So Mark Melancon is gone and now fantasy owners are left with a mess in the Astros ‘pen. Who’s the closer? Is Brandon Lyon still playing baseball? What, he’s still in consideration for the role? Should we care? Are the ‘Stros going to win more than 10 games all year? The names of the candidates are some of the most “who the heck is he?” group of characters I have seen fighting for the role of closer in years. This should be one exciting battle, so let’s get to the analyzation…
First, new general manager Jeff Luhnow reminds us that yes, Brandon Lyon is indeed still active and gosh, a possibility for the all-important role of stopper:
“We need to have a strong bullpen,” Luhnow said. “Lyon has experience and a lot of the closer role really is about having experience in those pressure situations. No matter what, whether it’s the ninth, eighth or seventh inning, he will play an important role because of his veteran presence.”
That vital veteran presence and closer role experience rearing its ugly head once again! Who cares if you are actually any good, as long as you are a veteran and have closed in the past, that is enough for the Astros front office. As you may recall, Lyon’s right biceps detached from his body and his labrum was torn as both parts flew off chasing the fourth home run he allowed in just 13.1 innings. It is still to be determined whether these parts eventually caught up with the ball, but rumor is that Lyon does now have them back on his body. Phew, now he can close!
Okay, so before last season’s injury-shortened season, Lyon had posted some decent results in the past, though his skills were never more than mediocre. Only twice was his SIERA even below 4.00 and his xFIP never dipped below that mark. Given the major surgeries he is recovering from, it is highly unlikely he would be successful enough in the role to keep it for very long.
We then move on to our next candidate, Wilton Lopez. Lopez is not your prototypical closer option, as he doesn’t even average 92.0 miles per hour with his fastball. Of course, Lyon isn’t either so clearly the Astros don’t require a fireballer in the ninth. Lopez, though, has been pretty darn good the last two seasons, exhibiting sterling control and inducing ground balls as if he wanted every worm that calls the infield home to die. Last year, Lopez ranked below only Lyon and Melancon in gmLI (Leverage Index when the pitcher enters the game), so Brad Mills trusted him in pretty tight ball games. If given the opportunity, I think he could be good enough to hold the job all year.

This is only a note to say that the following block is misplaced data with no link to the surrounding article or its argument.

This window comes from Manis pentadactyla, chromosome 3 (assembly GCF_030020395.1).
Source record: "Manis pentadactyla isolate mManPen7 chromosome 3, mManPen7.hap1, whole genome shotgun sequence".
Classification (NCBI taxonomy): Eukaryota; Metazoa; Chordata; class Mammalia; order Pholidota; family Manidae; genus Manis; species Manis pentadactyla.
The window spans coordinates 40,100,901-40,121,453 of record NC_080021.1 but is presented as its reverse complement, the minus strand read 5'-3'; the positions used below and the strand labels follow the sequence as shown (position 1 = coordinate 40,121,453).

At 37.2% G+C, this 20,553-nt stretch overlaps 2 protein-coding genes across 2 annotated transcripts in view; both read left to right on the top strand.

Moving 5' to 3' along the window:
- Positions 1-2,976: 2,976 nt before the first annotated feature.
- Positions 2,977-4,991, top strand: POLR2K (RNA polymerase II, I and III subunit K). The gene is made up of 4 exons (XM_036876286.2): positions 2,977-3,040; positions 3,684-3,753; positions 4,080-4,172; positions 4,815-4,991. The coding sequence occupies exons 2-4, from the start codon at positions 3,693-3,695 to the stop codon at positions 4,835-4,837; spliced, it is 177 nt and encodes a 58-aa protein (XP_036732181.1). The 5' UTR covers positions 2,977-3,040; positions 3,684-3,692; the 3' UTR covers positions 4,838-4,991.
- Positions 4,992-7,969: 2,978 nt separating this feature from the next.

Moving on, we find Fernando Rodriguez, a starter for some of his minor league career, but now a full-time bullpenner. He has shown some excellent strikeout rates in the past, though those rates have been inconsistent, but control has been an issue. He was also a fly ball pitcher last year, and fly balls and walks don’t mix well in the ninth unless you’re Carlos Marmol and strike out 11+ per 9 each season (and even he has had his share of problems). I doubt he is first or even second in line.
Next is David Carpenter. He has only thrown 33.0 innings above the High-A level, but has posted a 38/9 K:BB ratio in those innings at least. He did manage to pitch 27.2 innings of solid ball for the Astros last season, but it would be a surprise if he was given a closing opportunity with such little experience. And it’s not like his skills are so elite that he may force his way into the role either.
Rotoworld mentioned a couple more candidates that don’t make much sense, such as Henry Sosa and Rhiner Cruz, while MLBDepthCharts.com oddly lists Juan Abreu as the closer. I don’t see how any of these pitchers have a shot ahead of those mentioned above, so throw them to the bottom of the pecking order.
If I were drafting today, I would put my money on Lopez, though it is possible we get the dreaded spring-training competition. Of course, that is sometimes welcome news for us savvy fantasy players, as we know who the most highly skilled pitcher is, so all the competition does is lower his cost and increase his profit potential.